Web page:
Imperial Navy (1981)


Imperial Navy (連合艦隊, Rengo kantai) is a 1981 Japanese film directed by Shue Matsubayashi. The film is a retelling of the downfall of Japan’s Imperial Navy.

Also known as The Imperial Navy, The Grand Fleet, and Rengo Kantai (original title).


In 1940, despite the opposition of the commander-in-chief of the Combined Fleet, Isoroku Yamamoto (Keiju Kobayashi) and other officers, Japan signs the Tripartite Pact with Nazi Germany and Fascist Italy as it prepares for expansion in Southeast Asia. Masato Odagiri, son of shipwright Takeichi Odgairi, graduates from the Imperial Japanese Naval Academy. A year later, his friend, Eiichi Hongo, is promoted to naval lieutenant.

During the attack on Pearl Harbour, Eiichi is in the raid as part of a Val dive bomber crew from the aircraft carrier Zuikaku. The raid is a success, but is tempered by the non-presence of the American carrier fleet. In February 1942, the battleship Yamato is designated as Yamamoto’s flagship, and Takeichi is drafted as a reservist. He is assigned to the ship as a launch pilot.

Not long afterwards, the American navy launches a counterstrike in the Doolittle Raid. Following this, Yamamoto orders a massive naval strike at the American-held island of Midway, but the Japanese carrier force is met and sunk by the US carriers. Several months later, after the Guadalcanal campaign, Yamamoto is assassinated as American pilots intercept and shoot down his plane. Eiichi returns home to Japan and marries his fiancée, but is soon recalled to participate in the Battle of Leyte Gulf. Off Cape Engaño, the Zuikaku is sunk, and Eiichi is among the casualties as he had given his life jacket to Shinji, Masato’s younger brother, who was assigned to the ship as a navigator. Elsewhere, the Yamato, now serving as the flagship of Takeo Kurita’s Centre Force, withdraws from Leyte without having engaged in battle.

In April 1945, the Yamato is assigned to participate in Operation Ten-Go, a suicide mission to Okinawa. Shinji has also been reassigned to serve on the battleship. Masato, now a kamikaze pilot, is also due to participate, and asks Shinji to stay with Takeichi during the battle. As the Yamato and her accompanying fleet sails down to Okinawa, it is intercepted by American planes and sunk with a heavy loss of life. Shinji and Takeichi are both killed in battle. Masato observes the sinking, while contemplating on his own death. The film ends on a scene of Eiji’s wife, child, and father playing on a beach as the credits roll.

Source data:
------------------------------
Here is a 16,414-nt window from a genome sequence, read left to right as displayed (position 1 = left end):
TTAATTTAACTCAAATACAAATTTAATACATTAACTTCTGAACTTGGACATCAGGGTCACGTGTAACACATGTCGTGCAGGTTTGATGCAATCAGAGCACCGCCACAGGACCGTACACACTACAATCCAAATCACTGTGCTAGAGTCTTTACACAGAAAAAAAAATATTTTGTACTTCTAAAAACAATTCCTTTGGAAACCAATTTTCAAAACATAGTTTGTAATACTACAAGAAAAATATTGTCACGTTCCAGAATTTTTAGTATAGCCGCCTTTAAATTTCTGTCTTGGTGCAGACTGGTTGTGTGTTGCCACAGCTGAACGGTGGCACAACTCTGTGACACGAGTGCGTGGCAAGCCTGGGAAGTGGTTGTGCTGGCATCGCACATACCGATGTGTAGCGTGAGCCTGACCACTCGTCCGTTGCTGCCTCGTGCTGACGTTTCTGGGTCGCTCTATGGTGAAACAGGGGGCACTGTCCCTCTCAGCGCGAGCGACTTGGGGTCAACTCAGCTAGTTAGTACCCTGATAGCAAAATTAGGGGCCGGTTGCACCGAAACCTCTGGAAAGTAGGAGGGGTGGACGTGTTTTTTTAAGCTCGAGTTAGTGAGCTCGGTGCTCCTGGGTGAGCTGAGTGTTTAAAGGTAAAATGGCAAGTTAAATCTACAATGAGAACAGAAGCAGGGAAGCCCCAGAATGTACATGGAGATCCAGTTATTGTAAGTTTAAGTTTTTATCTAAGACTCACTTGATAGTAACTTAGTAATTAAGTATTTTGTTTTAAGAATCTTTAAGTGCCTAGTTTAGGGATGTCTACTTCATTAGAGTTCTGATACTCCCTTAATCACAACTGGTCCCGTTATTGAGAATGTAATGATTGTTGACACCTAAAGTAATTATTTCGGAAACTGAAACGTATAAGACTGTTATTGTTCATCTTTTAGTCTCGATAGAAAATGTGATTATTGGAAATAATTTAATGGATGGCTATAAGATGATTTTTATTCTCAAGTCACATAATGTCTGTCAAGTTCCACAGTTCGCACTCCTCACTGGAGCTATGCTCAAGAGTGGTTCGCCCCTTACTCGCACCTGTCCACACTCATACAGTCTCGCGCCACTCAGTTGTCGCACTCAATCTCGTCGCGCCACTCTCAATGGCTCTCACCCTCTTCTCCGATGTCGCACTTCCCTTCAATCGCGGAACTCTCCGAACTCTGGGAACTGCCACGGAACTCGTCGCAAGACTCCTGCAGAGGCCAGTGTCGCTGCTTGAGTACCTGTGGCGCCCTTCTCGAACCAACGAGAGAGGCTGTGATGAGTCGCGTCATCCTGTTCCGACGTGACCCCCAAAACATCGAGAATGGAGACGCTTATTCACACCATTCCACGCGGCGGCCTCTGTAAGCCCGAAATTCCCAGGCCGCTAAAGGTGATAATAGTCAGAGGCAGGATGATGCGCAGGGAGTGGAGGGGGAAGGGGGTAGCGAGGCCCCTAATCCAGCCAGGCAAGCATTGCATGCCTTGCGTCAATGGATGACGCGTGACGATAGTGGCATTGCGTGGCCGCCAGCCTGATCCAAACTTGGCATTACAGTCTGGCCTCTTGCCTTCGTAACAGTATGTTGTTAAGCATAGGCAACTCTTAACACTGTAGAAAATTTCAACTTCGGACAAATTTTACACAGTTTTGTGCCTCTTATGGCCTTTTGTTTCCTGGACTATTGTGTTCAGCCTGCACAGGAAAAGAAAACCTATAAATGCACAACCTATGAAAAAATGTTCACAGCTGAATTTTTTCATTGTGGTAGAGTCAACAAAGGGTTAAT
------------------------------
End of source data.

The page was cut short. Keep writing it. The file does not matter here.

• Keiju Kobayashi as Isoroku Yamamoto.
  • Toshiyuki Nagashima.
  • Yūko Kotegawa.
  • Kōji Takahashi.
  • Kiichi Nakai.
  • Tatsuya Mihashi.
  • Tetsurō Tamba as Jisaburō Ozawa.
  • Kōji Tsuruta (special appearance).
  • Hisaya Morishige.


Imperial Navy was released theatrically in Japan where it was distributed by Toho on 08 August 1981. The film was the highest grossing domestic production in Japan in 1981. The film was released in the United States by Toho International on 28 November 1983. It was released to home video by Sony with an English-language dub.

Historical Accuracy

While the film is generally accurate in its portrayal of the Pacific War, two inaccuracies occur during the Battle of Leyte sequence. In the film, the Center Force is seen withdrawing from battle at the San Bernardino Strait. In fact, it had engaged the Taffy 3 unit of the Seventh Fleet for two hours off Samar before withdrawing from the battle; in addition, the sequence in which the Zuikaku is sunk was reversed with the withdrawal.

Production & Filming Details

  • Director(s): Shue Matsubayashi.
  • Producer(s): Tomoyuki Tanaka.
  • Writer(s): Katsuya Suzaki.
  • Music: Shinji Tanimura and Katsuhisa Hattori.
  • Cinematography: Katsuhiro Kato.
  • Editor(s):
  • Production: Toho and Toho-Eizo.
  • Distributor(s): Toho.
  • Release Date: 08 August 1981.
  • Running Time: 145 minutes.
  • Rating: Unknown.
  • Country: Japan.
  • Language: Japanese.

Video Link

Leave a Reply

Fill in your details below or click an icon to log in: Logo

You are commenting using your account. Log Out /  Change )

Google photo

You are commenting using your Google account. Log Out /  Change )

Twitter picture

You are commenting using your Twitter account. Log Out /  Change )

Facebook photo

You are commenting using your Facebook account. Log Out /  Change )

Connecting to %s

This site uses Akismet to reduce spam. Learn how your comment data is processed.